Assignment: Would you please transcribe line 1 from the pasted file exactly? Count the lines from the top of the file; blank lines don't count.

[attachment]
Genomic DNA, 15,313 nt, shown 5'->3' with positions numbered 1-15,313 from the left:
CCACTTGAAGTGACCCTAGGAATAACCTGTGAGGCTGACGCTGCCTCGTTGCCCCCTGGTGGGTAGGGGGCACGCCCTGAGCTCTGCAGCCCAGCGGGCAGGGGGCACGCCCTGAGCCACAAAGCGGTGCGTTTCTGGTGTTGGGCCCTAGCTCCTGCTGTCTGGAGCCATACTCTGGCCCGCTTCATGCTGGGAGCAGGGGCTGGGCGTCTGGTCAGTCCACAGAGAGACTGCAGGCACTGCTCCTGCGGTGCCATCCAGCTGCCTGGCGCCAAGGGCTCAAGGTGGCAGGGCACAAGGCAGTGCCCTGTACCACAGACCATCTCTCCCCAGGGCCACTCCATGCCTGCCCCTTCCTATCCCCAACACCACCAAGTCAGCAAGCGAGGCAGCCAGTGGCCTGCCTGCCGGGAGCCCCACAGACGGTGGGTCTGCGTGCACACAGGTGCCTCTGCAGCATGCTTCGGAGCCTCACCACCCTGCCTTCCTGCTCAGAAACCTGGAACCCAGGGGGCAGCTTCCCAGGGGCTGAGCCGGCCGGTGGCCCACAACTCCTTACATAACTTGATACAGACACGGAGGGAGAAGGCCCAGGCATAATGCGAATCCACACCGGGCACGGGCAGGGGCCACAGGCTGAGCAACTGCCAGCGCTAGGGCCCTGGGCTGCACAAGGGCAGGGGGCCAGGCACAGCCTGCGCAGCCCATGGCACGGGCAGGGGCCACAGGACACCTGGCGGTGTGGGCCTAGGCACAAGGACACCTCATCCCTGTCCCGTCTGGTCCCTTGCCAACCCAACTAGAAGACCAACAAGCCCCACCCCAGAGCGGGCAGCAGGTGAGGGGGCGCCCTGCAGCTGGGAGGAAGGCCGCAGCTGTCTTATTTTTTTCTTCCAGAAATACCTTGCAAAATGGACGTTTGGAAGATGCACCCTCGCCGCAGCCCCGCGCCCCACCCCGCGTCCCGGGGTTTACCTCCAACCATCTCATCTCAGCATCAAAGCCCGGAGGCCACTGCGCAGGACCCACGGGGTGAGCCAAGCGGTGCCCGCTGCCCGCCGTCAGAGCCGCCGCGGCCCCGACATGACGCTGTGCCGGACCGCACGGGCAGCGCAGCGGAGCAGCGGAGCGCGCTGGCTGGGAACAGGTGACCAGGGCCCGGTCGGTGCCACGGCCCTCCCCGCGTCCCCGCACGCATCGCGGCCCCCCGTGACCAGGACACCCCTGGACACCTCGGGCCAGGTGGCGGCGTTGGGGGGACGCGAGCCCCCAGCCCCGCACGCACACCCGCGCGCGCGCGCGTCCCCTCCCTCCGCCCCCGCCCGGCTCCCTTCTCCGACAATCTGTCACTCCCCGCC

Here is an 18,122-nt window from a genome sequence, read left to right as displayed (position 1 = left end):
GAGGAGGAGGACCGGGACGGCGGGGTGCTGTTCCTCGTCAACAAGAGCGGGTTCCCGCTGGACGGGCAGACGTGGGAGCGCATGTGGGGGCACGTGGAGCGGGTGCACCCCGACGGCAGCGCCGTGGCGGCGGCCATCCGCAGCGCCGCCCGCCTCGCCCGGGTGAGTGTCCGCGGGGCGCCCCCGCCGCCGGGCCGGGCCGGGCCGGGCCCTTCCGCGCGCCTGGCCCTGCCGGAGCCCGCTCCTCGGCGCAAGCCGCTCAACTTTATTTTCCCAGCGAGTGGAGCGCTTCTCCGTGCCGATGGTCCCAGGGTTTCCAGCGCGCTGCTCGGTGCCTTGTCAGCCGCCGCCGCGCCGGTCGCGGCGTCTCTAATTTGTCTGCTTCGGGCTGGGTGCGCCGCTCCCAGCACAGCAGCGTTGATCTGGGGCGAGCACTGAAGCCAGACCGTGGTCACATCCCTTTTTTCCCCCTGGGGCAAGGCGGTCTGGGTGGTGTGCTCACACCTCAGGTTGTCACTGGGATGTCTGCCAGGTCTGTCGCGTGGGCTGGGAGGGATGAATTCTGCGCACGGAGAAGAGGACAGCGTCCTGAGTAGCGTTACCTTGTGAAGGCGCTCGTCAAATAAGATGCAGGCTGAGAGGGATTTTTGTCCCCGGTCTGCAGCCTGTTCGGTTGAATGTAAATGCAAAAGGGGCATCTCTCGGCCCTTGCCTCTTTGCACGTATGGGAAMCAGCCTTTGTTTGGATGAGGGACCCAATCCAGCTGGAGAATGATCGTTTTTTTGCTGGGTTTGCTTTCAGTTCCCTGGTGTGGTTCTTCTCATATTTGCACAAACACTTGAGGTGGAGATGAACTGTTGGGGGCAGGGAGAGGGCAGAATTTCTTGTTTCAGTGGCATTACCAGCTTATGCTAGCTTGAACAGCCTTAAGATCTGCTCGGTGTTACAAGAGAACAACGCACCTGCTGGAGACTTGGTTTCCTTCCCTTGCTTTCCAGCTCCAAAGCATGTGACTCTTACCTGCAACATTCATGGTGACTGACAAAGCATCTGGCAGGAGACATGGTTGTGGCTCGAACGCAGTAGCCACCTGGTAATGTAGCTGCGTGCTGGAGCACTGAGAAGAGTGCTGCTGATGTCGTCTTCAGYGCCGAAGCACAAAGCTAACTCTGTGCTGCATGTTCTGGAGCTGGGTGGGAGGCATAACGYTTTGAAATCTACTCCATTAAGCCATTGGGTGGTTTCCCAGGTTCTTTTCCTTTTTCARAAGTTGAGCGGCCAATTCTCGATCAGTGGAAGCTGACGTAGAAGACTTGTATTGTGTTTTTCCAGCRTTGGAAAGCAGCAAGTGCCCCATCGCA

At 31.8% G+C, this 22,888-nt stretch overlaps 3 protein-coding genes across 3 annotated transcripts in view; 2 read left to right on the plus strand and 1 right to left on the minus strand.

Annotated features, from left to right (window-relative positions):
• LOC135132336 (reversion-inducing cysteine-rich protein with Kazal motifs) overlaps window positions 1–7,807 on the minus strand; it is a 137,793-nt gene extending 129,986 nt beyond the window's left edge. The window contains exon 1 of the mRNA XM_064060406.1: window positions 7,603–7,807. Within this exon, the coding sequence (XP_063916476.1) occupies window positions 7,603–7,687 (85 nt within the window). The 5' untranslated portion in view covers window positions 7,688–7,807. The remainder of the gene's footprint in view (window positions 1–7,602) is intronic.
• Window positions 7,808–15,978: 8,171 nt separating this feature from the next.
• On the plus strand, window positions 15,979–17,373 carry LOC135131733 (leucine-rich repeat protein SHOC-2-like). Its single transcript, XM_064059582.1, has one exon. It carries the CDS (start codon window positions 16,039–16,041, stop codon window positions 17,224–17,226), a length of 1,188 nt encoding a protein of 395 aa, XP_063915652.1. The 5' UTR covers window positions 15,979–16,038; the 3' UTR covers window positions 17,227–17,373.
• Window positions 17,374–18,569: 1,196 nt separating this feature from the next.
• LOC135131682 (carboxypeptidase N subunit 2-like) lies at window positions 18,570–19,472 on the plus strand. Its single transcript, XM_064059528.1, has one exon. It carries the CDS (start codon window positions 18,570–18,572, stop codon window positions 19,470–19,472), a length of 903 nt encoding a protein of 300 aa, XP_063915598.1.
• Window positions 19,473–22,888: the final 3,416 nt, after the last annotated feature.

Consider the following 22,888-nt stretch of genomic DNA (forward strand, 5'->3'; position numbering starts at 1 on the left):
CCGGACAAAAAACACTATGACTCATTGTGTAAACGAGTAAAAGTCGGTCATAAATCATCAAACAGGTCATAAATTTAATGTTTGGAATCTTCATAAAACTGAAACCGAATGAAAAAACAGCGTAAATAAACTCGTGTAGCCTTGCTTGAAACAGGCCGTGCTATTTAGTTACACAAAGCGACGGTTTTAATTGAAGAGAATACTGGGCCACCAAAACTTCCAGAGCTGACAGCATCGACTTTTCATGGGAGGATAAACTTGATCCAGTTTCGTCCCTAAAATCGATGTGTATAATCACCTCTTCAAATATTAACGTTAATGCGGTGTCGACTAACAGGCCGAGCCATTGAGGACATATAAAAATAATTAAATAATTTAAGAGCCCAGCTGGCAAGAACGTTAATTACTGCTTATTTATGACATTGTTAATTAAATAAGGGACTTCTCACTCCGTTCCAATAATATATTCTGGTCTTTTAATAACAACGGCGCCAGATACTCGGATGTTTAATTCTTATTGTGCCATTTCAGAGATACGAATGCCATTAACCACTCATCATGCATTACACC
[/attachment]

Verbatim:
Genomic DNA, 15,313 nt, shown 5'->3' with positions numbered 1-15,313 from the left: